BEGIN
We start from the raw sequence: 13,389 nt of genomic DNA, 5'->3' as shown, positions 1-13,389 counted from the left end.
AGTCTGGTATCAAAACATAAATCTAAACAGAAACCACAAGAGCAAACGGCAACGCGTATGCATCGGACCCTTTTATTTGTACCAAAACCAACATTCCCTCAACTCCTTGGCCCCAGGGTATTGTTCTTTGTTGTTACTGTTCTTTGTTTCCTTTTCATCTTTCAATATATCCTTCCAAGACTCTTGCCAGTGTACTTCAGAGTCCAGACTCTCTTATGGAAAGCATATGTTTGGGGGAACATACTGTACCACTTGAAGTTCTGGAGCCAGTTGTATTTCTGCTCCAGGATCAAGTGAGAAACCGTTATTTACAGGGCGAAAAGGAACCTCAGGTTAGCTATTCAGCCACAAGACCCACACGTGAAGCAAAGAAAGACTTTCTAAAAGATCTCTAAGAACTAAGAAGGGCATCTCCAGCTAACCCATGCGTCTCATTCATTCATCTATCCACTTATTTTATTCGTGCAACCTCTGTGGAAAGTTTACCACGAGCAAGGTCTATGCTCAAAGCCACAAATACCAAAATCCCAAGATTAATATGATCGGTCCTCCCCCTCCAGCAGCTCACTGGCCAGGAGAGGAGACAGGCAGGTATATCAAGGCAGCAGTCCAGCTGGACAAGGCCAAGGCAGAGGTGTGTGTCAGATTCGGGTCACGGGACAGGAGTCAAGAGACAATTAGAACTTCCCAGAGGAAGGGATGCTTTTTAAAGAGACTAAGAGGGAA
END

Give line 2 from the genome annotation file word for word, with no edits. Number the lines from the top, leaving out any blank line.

AGTCTGGTATCAAAACATAAATCTAAACAGAAACCACAAGAGCAAACGGCAACGCGTATGCATCGGACCCTTTTATTTGTACCAAAACCAACATTCCCTCAACTCCTTGGCCCCAGGGTATTGTTCTTTGTTGTTACTGTTCTTTGTTTCCTTTTCATCTTTCAATATATCCTTCCAAGACTCTTGCCAGTGTACTTCAGAGTCCAGACTCTCTTATGGAAAGCATATGTTTGGGGGAACATACTGTACCACTTGAAGTTCTGGAGCCAGTTGTATTTCTGCTCCAGGATCAAGTGAGAAACCGTTATTTACAGGGCGAAAAGGAACCTCAGGTTAGCTATTCAGCCACAAGACCCACACGTGAAGCAAAGAAAGACTTTCTAAAAGATCTCTAAGAACTAAGAAGGGCATCTCCAGCTAACCCATGCGTCTCATTCATTCATCTATCCACTTATTTTATTCGTGCAACCTCTGTGGAAAGTTTACCACGAGCAAGGTCTATGCTCAAAGCCACAAATACCAAAATCCCAAGATTAATATGATCGGTCCTCCCCCTCCAGCAGCTCACTGGCCAGGAGAGGAGACAGGCAGGTATATCAAGGCAGCAGTCCAGCTGGACAAGGCCAAGGCAGAGGTGTGTGTCAGATTCGGGTCACGGGACAGGAGTCAAGAGACAATTAGAACTTCCCAGAGGAAGGGATGCTTTTTAAAGAGACTAAGAGGGAA